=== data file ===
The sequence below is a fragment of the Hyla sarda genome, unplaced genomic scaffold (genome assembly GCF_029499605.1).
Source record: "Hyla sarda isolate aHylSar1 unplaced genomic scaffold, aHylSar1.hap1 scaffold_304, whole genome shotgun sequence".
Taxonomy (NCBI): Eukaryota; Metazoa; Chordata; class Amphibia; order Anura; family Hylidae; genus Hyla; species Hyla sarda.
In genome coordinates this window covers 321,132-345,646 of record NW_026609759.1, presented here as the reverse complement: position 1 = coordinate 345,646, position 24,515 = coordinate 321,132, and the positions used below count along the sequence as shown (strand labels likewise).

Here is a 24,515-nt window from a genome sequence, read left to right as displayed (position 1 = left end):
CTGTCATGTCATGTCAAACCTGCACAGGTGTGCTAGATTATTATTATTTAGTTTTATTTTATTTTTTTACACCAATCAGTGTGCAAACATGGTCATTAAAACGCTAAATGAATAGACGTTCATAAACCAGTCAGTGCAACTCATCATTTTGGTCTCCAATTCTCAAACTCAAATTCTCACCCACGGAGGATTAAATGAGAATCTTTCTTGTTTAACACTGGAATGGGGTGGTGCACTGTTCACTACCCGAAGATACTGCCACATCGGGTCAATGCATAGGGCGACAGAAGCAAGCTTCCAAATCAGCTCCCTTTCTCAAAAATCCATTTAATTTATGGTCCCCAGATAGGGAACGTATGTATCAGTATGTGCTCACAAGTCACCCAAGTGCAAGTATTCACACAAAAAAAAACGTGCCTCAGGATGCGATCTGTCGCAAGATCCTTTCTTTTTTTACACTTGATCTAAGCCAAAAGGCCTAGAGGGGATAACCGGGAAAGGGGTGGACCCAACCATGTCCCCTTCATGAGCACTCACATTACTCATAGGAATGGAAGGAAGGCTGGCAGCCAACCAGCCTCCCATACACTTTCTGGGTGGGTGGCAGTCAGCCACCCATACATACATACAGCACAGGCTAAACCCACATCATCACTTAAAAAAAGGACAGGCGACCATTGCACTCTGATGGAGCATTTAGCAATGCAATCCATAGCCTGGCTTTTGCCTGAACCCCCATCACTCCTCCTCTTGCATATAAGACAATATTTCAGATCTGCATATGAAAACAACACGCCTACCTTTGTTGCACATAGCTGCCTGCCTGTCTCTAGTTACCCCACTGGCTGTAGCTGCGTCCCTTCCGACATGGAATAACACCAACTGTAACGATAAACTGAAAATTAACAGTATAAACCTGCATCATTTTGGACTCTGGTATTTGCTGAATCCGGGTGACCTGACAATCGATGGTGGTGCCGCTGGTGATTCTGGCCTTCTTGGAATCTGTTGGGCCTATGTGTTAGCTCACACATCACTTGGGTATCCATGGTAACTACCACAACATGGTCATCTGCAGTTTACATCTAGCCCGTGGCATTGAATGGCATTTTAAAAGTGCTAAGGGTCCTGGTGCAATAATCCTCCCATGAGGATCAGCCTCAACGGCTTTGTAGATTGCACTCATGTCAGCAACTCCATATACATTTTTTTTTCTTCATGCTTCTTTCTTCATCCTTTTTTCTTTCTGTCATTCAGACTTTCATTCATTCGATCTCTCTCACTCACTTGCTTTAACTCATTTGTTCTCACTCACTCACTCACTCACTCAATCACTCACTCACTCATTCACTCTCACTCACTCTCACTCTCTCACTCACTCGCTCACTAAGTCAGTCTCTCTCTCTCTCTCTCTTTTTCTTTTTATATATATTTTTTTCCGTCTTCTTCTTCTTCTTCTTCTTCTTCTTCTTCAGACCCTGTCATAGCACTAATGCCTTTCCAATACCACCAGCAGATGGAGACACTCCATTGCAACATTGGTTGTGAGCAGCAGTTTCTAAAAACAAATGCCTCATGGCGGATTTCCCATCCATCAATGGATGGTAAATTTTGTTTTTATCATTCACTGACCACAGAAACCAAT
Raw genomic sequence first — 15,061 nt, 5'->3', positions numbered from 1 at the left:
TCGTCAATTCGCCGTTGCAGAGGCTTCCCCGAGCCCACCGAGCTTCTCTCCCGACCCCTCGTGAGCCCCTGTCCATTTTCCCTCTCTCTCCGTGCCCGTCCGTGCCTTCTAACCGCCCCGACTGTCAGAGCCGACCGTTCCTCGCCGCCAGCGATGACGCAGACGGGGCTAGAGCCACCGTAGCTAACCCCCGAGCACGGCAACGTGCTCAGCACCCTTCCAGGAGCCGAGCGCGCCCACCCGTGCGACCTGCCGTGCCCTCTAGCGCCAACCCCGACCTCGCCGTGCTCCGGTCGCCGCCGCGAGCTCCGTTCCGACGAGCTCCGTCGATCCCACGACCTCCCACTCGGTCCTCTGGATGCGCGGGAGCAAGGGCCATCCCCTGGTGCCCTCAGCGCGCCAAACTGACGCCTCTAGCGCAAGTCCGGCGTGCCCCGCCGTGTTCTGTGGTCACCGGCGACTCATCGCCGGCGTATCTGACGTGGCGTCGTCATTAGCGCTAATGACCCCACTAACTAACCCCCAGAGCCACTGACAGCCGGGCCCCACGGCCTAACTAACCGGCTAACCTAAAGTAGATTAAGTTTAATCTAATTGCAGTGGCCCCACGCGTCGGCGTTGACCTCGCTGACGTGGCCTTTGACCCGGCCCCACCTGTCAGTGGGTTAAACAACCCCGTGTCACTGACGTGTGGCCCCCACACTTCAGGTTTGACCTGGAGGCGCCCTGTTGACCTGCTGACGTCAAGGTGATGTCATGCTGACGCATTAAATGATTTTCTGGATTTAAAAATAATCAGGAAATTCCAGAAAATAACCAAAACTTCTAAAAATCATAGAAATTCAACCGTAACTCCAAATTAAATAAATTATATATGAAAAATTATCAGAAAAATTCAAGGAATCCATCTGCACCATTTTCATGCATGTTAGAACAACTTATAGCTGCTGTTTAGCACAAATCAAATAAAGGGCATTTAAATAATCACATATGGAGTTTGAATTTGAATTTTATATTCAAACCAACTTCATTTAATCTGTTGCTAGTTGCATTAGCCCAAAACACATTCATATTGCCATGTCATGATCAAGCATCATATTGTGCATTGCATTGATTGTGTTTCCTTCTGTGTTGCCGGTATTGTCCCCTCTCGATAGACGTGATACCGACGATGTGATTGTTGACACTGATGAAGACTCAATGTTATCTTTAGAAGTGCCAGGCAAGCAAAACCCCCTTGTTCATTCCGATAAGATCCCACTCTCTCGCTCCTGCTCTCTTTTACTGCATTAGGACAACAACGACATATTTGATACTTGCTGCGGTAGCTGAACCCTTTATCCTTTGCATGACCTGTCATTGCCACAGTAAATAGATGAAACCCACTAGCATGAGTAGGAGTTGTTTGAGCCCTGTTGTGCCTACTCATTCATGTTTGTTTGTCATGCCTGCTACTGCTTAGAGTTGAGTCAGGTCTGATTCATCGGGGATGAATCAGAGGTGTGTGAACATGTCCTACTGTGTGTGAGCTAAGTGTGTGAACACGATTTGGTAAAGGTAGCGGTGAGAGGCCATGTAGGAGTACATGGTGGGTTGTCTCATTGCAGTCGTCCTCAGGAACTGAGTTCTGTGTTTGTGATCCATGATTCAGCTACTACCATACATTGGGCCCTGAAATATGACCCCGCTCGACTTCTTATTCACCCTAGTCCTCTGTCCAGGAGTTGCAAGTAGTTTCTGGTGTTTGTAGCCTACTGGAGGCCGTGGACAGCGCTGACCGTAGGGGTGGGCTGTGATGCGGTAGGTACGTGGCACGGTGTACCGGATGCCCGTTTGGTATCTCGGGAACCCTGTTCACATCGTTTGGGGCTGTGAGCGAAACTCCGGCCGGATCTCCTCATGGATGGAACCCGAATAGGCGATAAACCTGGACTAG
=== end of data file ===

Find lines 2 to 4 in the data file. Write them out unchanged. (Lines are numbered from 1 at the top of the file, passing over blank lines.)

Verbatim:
Source record: "Hyla sarda isolate aHylSar1 unplaced genomic scaffold, aHylSar1.hap1 scaffold_304, whole genome shotgun sequence".
Taxonomy (NCBI): Eukaryota; Metazoa; Chordata; class Amphibia; order Anura; family Hylidae; genus Hyla; species Hyla sarda.
In genome coordinates this window covers 321,132-345,646 of record NW_026609759.1, presented here as the reverse complement: position 1 = coordinate 345,646, position 24,515 = coordinate 321,132, and the positions used below count along the sequence as shown (strand labels likewise).